My studio consists of, well, multiple studios:
1) The pottery studio: includes a few hundred pounds of clay, umpteen buckets of glazes, my spray booth and air compressor for spraying glazes, slab roller, pottery wheel, plaster batts and lots and lots of tools. I also have 2 large kilns, one electric and one gas, and a small kiln for metal clay and ceramics test firing. These items pretty much filled my 2 car garage.
2) The ceramic and metal clay bead studio was housed in an upstairs bonus room and included numerous small pint jars of glaze, tools for metal work, tools and numerous bins for storage of both bisque and glazed beads. It also included my shipping desk.
3) The jewelry and metal work studio includes lots of hammers, pliers, wire, sheet metal, patina, torches, soldering equipment, drilling and polishing tools, chain and stringing supplies, and my collection of beads beads beads (!).
3) The Illustration and painting studio consisted of easels and drafting board, lots and lots of paint, paint brushes, airbrushes and compressor, drawing flat file units and other tools and equipment.
All THIS, had to fit into one 26 foot truck!
|Studios at KY Location|
The most critical goal was to get the the ceramic and bead studios (items 1 and 2) moved as efficiently as possible to avoid any down time in my transition from KY to NY. We rented a large 26 foot truck specifically for this part of the move. My husband Don flew in from NY to help load it, then drive it to NY to temporary studio spaces we planned to use while waiting for a new studio building to be completed.
This was tricky because we did not have enough space in any single location for the entire ceramic studio. So we arranged to divide it up, with items to be off-loaded in 3 locations; some at our cabin, some at "Poppy's house" the farm house where Poppy lived before he passed away in March at the age of 92 - we are renting temporary space here for storage and to operate my kilns), and the sugar shack - where poppy used to make maple syrup. Since I was to remain behind in KY for an extra week to oversee the loading of a second truck of household items, it was important that I give Don instructions for his arrival in NY. I created a list:
Items to be off-loaded per the following:
1. To be off-loaded at the CABIN:
A) BOXES Labeled:
B) STUDIO FURNITURE:
White drawer unit
C) Gas KILN
D) SLAB ROLLER
2. To be off-loaded at POPPY'S HOUSE:
A) ELECTRIC KILN
B) BOXES Labeled:
C) BOXES (SOME FLAT) Labeled:
"KILN SHELF" or "KILN SHELVES"
3. To be stored in the SUGAR SHACK:
A) BOXES Labeled:
"CLAY" (may not be labeled - you can tell by the weight!)
B) GLAZE BUCKETS
C) LARGE WIRE SHELVES: you can put the clay on these.
D) BOXES Labeled "air guns" or other misc. tools.
E) MISC. tools, carts, tables, large shelves, backdrops, etc.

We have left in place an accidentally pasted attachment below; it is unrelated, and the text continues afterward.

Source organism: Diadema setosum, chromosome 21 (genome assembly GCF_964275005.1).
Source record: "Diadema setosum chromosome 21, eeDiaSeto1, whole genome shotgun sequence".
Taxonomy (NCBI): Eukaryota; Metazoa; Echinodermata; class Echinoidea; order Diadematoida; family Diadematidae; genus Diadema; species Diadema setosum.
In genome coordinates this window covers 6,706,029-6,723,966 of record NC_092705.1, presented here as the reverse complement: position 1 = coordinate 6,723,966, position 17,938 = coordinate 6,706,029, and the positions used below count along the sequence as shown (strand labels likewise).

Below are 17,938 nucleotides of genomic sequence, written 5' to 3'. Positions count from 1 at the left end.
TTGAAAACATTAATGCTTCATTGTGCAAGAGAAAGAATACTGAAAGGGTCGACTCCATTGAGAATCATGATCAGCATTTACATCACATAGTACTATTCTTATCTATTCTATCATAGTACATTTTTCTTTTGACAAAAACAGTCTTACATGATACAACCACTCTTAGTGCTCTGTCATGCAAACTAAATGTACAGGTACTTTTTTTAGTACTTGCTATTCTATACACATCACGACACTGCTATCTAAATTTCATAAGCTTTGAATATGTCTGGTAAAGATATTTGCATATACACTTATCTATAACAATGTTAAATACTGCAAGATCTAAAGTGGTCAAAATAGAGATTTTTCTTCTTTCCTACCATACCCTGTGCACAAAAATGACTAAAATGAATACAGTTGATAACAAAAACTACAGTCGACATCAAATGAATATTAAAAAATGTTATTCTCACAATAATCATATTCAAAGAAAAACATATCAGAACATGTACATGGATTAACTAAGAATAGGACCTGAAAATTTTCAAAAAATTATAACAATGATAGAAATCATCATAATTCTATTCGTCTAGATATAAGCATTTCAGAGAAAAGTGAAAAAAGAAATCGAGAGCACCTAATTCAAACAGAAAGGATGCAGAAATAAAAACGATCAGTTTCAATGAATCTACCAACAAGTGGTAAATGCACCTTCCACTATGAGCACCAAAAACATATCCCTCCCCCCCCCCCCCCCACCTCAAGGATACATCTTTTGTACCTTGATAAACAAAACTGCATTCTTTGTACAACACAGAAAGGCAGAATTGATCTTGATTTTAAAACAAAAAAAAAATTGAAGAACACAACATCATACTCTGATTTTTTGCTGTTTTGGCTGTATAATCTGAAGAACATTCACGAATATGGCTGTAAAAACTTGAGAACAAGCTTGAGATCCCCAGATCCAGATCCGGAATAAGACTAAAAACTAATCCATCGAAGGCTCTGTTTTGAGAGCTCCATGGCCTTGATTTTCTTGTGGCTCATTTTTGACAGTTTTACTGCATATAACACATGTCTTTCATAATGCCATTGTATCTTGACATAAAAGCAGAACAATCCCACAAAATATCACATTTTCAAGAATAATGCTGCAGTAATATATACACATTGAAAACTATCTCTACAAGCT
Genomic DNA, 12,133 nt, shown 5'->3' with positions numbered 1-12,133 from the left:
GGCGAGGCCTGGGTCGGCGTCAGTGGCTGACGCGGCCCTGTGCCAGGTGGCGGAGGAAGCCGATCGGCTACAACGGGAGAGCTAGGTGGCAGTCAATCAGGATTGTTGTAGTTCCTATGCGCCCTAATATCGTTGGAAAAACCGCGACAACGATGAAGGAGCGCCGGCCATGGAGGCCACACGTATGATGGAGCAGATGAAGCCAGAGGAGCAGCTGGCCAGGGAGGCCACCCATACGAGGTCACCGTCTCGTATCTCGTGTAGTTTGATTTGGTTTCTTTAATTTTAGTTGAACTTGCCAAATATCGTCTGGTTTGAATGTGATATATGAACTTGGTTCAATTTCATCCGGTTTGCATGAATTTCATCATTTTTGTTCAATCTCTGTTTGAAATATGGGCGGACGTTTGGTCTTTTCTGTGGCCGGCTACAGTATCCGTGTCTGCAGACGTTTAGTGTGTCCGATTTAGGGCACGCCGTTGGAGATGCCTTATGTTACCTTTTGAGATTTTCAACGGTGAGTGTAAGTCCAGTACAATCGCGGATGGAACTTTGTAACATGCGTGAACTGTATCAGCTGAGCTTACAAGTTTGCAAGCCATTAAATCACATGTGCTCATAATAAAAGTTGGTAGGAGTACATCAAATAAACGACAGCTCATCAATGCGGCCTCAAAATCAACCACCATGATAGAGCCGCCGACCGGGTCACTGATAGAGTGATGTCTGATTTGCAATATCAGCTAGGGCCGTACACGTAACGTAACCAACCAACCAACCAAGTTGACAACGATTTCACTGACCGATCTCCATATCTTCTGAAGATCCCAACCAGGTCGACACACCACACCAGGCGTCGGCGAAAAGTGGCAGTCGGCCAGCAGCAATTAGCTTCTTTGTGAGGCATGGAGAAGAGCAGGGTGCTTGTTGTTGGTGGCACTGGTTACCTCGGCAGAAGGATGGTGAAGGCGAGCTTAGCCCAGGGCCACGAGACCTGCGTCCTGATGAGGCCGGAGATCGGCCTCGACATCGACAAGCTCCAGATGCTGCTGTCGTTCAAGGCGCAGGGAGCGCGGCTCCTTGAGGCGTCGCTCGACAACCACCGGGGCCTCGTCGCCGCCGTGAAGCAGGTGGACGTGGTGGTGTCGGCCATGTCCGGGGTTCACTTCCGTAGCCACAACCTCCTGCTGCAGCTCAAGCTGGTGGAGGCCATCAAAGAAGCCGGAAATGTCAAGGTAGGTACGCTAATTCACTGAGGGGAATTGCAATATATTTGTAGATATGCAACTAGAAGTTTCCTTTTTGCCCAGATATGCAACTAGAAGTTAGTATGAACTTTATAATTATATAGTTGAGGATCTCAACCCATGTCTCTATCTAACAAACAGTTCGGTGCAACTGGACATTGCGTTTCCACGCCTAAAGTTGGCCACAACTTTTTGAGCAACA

You may notice here that nothing is mentioned about the household and personal items part of the move. They all went onto truck #2, which will be in storage for the summer.
- When dis-assembling furniture or other items with parts and screws, etc.: TAPE the extra parts to the dis-assembled furniture (such as to the underside of a table top). Wrap the entire unit with all pieces, parts, etc., with a moving blanket or large moving plastic-wrap. The latter is wonderful! It is like using a giant roll of tape without the stickiness. It is very strong but stretches slightly to hold things snuggly together. Wrap it round several times - about 3 - 5 wraps.
- Packing Paper - use LOTS of packing paper to wrap, cushion, and pad individual items. You can wrap up loose items that are in open boxes, bowls and trays with several sheets of paper - wrap each up into a bundle, tape to secure, then pack them into a box. This saves TONS of time. No need to try to organize and pack little individual items (like beads in a tray for example), just bundle the entire (tray) up with paper and tape! Mark each bundle "top" so that when you unpack it you know which open side is "up" to avoid having everything spill out.
- For glass and ceramic beads: no way around this, add a bit of tissue into the top of each bead bin in your trays to avoid breakage during the move. Things get rattled around in a large truck so it is important to take this extra precaution. Nothing fancy needed - just tear off bits of tissue from a roll of paper towels or toilet paper - keep it simple.
- LABEL everything!!! I cannot stress this enough. You may think you will remember what when into what box, but trust me, after moving across several states over 2 weeks time, you will not remember. Be as precise as time allows. Your future self will thank you! I am still a bit mad at my past self over not labeling several items well enough. For example: I had about 20 boxes labeled "Workbench". I really needed to add: "Metal", Hammers", "Pliers", "Patina", etc. You get the idea.
- Finally: take time for breaks and REST whenever you can. Moving a large studio is a daunting process. I was fortunate to be able to hire moving help for much of it. Even with this help I was exhausted for days at a time.
So off Don went with the first truck to NY. The following week, after the second truck was loaded (this was a professional moving service so they drove the truck to a storage facility once it was ready to go), I took off with my dog Casey for the trip north. We made one overnight stop in Ohio at a hotel to rest; a hotel room with two double beds, Casey was in one and I was in the other. Then, arrival. SO wonderful to be finally here for GOOD. Casey was excited to arrive.
Thanks to Don, I was able to get my studio set up and was ready to work within a week!
I've been making lots of stuff, and photographing stuff I made while working in KY.
And now, I am planning the next phase: the construction of the new studio building HERE...
...and dreaming of new things to create... :)